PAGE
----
By John Melville
Despite greater attention to educational improvement in recent years, the latest state test results show that fewer Silicon Valley high school students are ready for college or the world of work. After three consecutive years of improvement on the Smarter Balanced English Language Arts and Math exams, the share of students in 11th grade that met or exceeded state standards in English Language Arts and Mathematics declined in Silicon Valley in 2017-18. This pattern mirrored the trend in California more broadly among 11th grade test takers – declines after years of improvement.
As the chart below shows, only 64% of Silicon Valley students met or exceeded standards in English Language Arts in 2017-18, down from 69% in 2016-17, and even lower than in 2014-15. In addition, only 47% of students were proficient in math in 2017-18, down from 48% in 2016-17. Put another way, fully 36% of Silicon Valley 11th graders do not meet state standards in English Language Arts, and 53% fall short in Mathematics.
Moreover, the gap in student test scores by ethnicity in Silicon Valley remains stark, and more dramatic than the rest of California. For example, there was a 60% gap between the share of Asian students (78%) and the share of Latino students (18%) that met or exceeded state standards in Math. At the state level, this gap was 55%. In Silicon Valley, the share of 11th grade Latino students meeting or exceeding state standards in Math has continued to decline the past three years from 20% to 19% to 18%. As a result, today fully 56% of all Silicon Valley 11th graders that are not meeting Math standards are Latino students, a total of more than 8,400 students.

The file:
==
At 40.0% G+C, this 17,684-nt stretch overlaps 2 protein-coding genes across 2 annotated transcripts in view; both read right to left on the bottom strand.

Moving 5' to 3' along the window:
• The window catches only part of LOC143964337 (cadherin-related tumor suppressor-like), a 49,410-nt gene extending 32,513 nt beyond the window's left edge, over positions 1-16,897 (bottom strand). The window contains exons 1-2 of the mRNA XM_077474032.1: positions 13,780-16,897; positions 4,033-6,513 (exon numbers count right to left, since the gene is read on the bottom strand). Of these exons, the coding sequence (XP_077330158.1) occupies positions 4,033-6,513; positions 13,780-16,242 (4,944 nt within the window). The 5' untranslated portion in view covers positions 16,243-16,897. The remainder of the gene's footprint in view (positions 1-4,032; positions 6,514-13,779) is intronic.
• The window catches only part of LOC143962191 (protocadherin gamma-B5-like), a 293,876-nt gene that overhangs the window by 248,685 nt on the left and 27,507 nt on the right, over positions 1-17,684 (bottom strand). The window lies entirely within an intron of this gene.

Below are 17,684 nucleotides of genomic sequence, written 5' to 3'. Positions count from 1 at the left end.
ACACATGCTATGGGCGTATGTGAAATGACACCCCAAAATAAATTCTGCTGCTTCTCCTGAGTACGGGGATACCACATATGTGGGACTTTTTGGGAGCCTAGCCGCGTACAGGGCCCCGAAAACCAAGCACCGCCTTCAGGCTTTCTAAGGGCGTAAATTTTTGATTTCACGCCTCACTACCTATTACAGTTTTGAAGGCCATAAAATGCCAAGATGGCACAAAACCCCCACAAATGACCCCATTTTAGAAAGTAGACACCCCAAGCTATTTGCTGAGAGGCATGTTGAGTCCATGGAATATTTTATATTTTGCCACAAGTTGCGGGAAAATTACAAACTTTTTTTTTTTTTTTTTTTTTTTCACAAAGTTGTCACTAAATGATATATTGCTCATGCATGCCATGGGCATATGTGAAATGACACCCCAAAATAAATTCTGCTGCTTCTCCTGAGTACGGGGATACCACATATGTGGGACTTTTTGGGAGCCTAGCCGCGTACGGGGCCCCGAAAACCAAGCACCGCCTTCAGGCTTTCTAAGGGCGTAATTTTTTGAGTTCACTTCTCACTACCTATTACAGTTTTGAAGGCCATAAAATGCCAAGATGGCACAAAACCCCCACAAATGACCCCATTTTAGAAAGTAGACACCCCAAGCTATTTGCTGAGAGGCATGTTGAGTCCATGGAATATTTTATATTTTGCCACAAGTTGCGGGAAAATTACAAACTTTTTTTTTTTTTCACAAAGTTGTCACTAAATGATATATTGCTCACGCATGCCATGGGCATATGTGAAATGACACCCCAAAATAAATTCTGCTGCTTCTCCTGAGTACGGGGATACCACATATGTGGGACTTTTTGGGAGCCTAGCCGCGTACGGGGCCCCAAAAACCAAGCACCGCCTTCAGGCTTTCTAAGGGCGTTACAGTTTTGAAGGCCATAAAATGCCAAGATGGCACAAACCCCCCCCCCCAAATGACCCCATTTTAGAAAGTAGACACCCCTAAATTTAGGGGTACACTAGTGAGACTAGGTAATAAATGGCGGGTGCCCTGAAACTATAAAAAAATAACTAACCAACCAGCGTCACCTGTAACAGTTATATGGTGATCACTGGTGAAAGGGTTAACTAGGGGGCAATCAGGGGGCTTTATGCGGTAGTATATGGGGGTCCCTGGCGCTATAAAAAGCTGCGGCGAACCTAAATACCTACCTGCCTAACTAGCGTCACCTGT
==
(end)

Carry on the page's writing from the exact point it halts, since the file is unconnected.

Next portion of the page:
Although we should be careful not to over-interpret a one-year decline in overall test scores, we also should not overlook the fact that the percentage of Silicon Valley students falling short of state standards remains high, and the gap between top-performing groups and lower-performing groups remains large.
Let us know what you think should be done to raise the level of student achievement. And, be sure to stay tuned for additional educational achievement data in the 2019 SVCIP report.
John Melville is Co-CEO of Collaborative Economics.